• Dennis McCaslin

Man posts $1500 bond and is released after giving four year-old a concussion


A Fort Smith mother is concerned about the safety of her, her child and others after a "man" who beat up her four-year-old child was released of a $15,000 legally sufficient bond on Tuesday afternoon.


Michael Lee Priest of Fort Smith, who has an amateur background as an MMA fighter, was arrested on Saturday and charged with a state felony Domestic Battery in the Second Degree Second offense for the attack on his now ex-fiance's son. He was released from the Sebastian County Detention Center at 5:55 p.m. on Monday after posting $1500 to satisfy the bond.


"They just let that monster out with barely any bond he’s on the streets again now and could hurt another baby," said the mother of victim. "The prosecutors office didn't show much concern for how dangerous this man is from the outset."


The mother said when Priest arrived home on Saturday, he asked her to make a fast food run to a nearby McDonalds. She said she has monitors in the house that feed directly to her phone and she said she was less that two driveways away from the house when she saw Priest beat her child on the feed.

"I turned around and went back immediately," said the mother. "He told the police that he only slapped my son once. The cops told him that didn't look like what happened on the video."


The four-year-old was seen by medical professionals and was diagnosed with a concussion. The mother said the child had several goose eggs on this head, including one the size of an avocado.


The charge of second degree battery isn't even correct, according to state statue. Arkansas Code 5-13-201 states "a person commits battery in the first degree when they knowingly causes serious physical injury to any person four years of age or younger under circumstances manifesting extreme indifference to the value of human life."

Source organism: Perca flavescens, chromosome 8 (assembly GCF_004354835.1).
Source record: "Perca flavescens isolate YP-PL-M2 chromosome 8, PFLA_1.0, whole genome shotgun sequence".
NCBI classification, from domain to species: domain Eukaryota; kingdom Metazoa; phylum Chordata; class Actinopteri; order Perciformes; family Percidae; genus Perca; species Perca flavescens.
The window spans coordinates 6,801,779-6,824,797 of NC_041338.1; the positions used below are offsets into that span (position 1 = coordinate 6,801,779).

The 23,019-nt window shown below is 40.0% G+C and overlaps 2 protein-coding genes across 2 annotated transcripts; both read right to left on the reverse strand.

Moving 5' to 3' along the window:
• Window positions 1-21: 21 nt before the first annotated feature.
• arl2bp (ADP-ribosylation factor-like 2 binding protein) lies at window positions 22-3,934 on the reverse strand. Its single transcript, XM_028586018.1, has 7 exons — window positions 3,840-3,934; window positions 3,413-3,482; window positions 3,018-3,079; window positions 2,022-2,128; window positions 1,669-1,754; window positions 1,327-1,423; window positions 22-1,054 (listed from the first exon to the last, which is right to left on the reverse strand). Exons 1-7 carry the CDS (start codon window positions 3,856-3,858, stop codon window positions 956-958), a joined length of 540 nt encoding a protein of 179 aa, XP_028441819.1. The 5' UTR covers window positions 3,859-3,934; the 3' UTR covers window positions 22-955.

"I was hoping they would upgrade it to First Degree Battery, which is really what it should be, before his court appearance on Thursday," said the mother, who was in tears. "I guess for the prosecutor it's just easier to go for the lesser charge so they can just work out a deal and give him a slap on thee wrist the way they did when he beat up his sister."4


The mother is talking about a Crawford County incident in 2018 when Priest was allowed to plea down from two counts of Felony Aggravated Assault on a Family member to a negotiated plea of guilty on two counts of Third Degree Domestic Battery. He was also arrested for Driving White Intoxicated during the same incident.

Priest caught 12 month sentence on the three guilty pleas but was given a suspended imposition of sentence, so he essentially walked away with no punishment.


The Sebastian County Prosecutors Office also has a reputation for making plea deals or not aggressively pursuing justice for some victims of domestic battery. There are dozens examples of the same type of "prosecution tactics" that allow abusers right back on the streets, sometimes with tragic results by repeat offenders.


Too often, the victims will either not cooperate with authorities, either because of fear, intimidation or misguided loyalties. And the cycle then continues.


"I just want justice for my son, who is just an innocent child," said the mother. "The man is dangerous and I don't want another child going through what happened to my son."


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